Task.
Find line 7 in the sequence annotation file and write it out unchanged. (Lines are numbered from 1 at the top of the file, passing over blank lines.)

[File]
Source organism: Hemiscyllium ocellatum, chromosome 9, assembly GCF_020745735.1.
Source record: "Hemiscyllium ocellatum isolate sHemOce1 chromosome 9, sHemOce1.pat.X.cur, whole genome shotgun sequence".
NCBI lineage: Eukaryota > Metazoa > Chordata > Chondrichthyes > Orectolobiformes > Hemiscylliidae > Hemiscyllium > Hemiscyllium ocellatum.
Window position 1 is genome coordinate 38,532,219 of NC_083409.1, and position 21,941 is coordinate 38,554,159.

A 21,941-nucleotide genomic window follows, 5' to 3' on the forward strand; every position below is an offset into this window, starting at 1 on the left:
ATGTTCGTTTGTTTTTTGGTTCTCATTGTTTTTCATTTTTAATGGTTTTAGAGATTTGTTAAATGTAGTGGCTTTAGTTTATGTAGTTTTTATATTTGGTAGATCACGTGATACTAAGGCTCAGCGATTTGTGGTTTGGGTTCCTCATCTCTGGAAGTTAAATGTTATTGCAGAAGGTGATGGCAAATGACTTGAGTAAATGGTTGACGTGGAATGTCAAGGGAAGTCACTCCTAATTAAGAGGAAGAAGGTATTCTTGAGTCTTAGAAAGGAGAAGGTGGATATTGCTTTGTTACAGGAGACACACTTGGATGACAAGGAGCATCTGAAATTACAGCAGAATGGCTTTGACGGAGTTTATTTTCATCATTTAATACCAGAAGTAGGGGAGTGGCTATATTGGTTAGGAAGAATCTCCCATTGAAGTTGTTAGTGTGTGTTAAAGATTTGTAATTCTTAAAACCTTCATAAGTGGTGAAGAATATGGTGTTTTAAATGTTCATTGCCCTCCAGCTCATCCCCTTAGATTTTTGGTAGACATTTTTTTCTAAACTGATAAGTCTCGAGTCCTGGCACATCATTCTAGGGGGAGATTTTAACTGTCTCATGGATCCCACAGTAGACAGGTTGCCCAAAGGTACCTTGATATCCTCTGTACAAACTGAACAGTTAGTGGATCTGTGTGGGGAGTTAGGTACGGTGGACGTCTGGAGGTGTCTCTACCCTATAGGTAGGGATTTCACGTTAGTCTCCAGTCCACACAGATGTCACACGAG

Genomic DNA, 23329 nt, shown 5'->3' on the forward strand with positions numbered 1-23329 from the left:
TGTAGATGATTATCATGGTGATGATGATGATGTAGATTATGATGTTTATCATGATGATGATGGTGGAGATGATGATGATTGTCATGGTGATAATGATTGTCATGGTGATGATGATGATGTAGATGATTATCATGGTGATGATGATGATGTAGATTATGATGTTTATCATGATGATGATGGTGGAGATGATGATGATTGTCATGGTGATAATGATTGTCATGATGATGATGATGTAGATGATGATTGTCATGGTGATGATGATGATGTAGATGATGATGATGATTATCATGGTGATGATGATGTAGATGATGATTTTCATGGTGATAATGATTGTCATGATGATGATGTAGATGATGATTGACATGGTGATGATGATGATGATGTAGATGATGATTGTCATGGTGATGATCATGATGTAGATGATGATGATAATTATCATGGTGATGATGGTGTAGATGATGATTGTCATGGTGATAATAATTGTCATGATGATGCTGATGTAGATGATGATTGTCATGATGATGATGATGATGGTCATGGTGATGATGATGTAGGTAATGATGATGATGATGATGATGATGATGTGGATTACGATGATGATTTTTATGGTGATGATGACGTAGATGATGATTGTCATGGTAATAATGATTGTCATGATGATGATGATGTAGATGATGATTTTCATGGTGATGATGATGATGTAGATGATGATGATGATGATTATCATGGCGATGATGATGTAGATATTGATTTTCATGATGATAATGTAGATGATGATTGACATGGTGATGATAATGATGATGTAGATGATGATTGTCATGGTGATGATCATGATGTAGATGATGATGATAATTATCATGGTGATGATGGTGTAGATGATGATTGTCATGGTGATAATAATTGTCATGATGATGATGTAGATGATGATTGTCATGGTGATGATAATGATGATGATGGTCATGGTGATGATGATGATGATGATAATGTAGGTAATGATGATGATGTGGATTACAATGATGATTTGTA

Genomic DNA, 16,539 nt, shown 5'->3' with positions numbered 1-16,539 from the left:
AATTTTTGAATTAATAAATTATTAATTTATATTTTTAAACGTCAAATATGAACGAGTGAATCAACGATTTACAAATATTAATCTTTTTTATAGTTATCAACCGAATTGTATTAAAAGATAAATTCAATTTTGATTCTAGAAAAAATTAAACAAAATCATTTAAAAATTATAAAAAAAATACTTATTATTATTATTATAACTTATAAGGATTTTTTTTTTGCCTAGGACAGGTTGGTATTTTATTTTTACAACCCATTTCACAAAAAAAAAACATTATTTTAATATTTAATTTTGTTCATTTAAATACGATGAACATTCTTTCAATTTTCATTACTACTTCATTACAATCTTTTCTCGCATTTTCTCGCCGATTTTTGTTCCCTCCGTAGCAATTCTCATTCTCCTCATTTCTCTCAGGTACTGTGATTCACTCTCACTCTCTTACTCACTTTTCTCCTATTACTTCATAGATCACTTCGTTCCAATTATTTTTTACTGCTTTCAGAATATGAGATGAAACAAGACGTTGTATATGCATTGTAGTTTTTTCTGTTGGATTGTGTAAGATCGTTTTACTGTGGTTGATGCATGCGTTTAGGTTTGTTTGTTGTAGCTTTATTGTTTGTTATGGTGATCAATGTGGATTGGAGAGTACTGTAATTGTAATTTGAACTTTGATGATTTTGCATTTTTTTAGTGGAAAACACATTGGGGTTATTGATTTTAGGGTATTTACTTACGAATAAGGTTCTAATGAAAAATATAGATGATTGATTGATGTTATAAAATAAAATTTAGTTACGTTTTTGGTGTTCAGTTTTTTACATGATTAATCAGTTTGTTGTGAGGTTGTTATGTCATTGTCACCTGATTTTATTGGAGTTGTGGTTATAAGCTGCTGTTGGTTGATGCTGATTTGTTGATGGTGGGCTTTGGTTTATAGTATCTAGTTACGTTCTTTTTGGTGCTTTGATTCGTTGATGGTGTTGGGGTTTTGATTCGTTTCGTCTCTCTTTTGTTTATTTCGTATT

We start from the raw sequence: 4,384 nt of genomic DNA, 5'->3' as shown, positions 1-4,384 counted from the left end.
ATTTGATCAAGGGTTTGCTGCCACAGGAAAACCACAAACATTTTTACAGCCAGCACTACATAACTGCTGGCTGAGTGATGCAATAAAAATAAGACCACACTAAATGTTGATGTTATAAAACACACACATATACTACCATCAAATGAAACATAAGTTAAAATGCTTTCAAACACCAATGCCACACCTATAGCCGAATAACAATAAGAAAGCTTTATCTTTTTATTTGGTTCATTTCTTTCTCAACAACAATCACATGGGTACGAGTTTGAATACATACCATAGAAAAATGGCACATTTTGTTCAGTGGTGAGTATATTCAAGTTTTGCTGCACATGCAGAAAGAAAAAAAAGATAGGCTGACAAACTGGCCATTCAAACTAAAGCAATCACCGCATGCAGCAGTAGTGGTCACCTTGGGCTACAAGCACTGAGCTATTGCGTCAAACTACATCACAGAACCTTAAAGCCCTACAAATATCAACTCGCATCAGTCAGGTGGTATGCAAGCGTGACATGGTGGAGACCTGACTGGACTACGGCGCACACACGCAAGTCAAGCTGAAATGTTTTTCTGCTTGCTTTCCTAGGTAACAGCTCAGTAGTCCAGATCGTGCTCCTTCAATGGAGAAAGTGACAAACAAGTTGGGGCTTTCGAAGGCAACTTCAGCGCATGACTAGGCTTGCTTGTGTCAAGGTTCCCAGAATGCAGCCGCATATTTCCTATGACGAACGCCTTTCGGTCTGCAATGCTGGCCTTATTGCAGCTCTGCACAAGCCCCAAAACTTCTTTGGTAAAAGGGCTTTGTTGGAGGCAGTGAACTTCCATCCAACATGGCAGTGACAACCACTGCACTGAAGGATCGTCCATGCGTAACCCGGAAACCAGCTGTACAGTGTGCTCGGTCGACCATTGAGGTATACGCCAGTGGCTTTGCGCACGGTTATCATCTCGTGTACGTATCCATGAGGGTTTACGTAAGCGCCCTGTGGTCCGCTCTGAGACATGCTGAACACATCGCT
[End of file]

Genomic DNA, 23329 nt, shown 5'->3' on the forward strand with positions numbered 1-23329 from the left: